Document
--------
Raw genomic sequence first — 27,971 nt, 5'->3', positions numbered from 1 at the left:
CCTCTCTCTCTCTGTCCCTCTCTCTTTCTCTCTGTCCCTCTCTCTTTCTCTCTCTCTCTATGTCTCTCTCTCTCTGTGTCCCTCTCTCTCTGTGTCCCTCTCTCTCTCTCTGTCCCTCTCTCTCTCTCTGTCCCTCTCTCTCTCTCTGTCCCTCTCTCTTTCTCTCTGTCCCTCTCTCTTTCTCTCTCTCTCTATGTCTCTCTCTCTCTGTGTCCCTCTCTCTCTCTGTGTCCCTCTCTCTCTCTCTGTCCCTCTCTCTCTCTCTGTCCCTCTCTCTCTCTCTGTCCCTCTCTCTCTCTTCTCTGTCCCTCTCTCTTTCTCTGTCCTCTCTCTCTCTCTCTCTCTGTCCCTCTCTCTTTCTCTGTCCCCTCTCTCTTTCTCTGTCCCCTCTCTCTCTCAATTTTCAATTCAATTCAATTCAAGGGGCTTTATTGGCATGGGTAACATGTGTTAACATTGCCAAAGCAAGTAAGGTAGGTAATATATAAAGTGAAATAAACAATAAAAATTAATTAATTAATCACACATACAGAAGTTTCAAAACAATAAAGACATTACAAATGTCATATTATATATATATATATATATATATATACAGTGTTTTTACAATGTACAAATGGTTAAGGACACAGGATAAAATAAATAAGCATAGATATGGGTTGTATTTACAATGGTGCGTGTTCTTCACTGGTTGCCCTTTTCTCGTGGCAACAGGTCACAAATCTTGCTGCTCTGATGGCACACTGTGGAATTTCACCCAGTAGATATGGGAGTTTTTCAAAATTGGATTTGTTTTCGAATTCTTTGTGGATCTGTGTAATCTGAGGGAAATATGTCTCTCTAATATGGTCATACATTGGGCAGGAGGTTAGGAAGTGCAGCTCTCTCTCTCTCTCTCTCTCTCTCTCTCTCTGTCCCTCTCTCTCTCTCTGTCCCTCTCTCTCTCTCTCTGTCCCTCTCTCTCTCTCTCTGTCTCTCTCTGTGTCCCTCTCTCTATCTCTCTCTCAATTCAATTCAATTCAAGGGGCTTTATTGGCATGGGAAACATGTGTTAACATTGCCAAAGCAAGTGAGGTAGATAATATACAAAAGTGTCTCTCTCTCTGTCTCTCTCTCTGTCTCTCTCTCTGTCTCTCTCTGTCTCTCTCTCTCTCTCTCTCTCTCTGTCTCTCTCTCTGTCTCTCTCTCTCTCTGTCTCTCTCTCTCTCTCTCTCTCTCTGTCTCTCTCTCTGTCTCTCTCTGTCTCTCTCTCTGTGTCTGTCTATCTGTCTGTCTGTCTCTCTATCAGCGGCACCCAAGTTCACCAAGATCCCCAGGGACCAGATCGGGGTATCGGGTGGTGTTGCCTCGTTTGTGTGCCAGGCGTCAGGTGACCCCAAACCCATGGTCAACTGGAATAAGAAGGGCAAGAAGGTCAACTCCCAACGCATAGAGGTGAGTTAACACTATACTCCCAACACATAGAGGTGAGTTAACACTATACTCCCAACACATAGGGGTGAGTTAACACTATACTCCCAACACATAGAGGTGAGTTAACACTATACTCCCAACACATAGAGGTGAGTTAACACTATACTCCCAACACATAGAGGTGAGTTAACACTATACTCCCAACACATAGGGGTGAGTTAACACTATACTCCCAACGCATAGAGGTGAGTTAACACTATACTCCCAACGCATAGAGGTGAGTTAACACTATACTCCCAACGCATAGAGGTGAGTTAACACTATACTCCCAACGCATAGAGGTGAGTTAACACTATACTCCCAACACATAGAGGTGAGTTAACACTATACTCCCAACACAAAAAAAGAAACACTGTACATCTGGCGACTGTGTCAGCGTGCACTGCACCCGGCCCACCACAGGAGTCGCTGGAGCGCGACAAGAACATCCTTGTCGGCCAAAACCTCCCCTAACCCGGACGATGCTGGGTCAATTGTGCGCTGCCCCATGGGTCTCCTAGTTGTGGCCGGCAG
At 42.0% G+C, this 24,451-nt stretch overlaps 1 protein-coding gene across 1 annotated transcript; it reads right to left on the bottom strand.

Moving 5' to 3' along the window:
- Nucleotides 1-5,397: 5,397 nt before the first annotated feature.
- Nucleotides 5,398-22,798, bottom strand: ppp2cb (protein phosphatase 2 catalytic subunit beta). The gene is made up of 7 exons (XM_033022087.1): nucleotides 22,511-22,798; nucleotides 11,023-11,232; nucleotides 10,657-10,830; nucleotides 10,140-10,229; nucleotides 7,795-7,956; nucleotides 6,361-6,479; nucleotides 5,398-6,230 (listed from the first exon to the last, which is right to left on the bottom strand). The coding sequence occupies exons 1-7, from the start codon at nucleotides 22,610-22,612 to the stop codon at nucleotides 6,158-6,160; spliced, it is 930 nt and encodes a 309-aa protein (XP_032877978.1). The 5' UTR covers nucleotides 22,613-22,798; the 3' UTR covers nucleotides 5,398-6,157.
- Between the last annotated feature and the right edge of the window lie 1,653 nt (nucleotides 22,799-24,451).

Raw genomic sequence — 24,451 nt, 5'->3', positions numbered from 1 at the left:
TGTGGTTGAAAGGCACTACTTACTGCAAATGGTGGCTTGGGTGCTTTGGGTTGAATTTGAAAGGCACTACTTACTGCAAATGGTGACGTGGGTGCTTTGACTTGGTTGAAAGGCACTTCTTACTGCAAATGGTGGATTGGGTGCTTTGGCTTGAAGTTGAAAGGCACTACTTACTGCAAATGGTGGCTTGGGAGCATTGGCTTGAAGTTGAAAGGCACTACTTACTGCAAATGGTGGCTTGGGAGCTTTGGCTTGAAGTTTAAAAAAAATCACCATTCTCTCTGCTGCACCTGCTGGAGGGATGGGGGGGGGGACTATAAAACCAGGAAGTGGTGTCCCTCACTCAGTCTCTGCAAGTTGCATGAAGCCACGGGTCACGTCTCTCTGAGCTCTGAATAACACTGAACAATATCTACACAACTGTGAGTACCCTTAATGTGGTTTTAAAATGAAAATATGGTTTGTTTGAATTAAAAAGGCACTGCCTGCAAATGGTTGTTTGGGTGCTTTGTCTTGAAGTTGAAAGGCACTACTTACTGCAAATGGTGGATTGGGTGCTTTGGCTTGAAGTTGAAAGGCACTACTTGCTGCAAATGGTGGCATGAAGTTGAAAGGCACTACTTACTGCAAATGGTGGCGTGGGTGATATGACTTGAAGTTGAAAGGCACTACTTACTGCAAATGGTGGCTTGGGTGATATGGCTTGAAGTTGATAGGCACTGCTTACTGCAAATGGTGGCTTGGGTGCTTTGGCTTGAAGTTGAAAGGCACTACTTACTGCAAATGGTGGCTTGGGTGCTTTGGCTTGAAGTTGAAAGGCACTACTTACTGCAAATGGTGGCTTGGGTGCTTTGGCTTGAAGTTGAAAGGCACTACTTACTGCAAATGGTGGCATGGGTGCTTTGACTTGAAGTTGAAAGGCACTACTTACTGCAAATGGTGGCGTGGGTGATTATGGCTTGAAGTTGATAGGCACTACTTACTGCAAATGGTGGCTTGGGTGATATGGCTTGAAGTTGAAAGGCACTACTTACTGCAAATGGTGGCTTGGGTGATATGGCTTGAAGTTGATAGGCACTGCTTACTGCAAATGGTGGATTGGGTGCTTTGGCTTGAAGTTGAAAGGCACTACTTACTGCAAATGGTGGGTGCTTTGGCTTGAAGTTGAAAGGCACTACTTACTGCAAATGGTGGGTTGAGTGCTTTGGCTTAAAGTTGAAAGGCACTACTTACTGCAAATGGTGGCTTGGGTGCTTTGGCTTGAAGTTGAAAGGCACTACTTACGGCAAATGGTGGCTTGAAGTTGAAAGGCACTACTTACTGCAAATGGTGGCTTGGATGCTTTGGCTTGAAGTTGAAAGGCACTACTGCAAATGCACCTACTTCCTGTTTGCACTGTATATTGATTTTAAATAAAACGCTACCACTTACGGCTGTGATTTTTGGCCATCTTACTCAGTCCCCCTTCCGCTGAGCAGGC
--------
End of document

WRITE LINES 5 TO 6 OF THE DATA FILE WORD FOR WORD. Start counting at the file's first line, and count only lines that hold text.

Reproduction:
- Nucleotides 1-5,397: 5,397 nt before the first annotated feature.
- Nucleotides 5,398-22,798, bottom strand: ppp2cb (protein phosphatase 2 catalytic subunit beta). The gene is made up of 7 exons (XM_033022087.1): nucleotides 22,511-22,798; nucleotides 11,023-11,232; nucleotides 10,657-10,830; nucleotides 10,140-10,229; nucleotides 7,795-7,956; nucleotides 6,361-6,479; nucleotides 5,398-6,230 (listed from the first exon to the last, which is right to left on the bottom strand). The coding sequence occupies exons 1-7, from the start codon at nucleotides 22,610-22,612 to the stop codon at nucleotides 6,158-6,160; spliced, it is 930 nt and encodes a 309-aa protein (XP_032877978.1). The 5' UTR covers nucleotides 22,613-22,798; the 3' UTR covers nucleotides 5,398-6,157.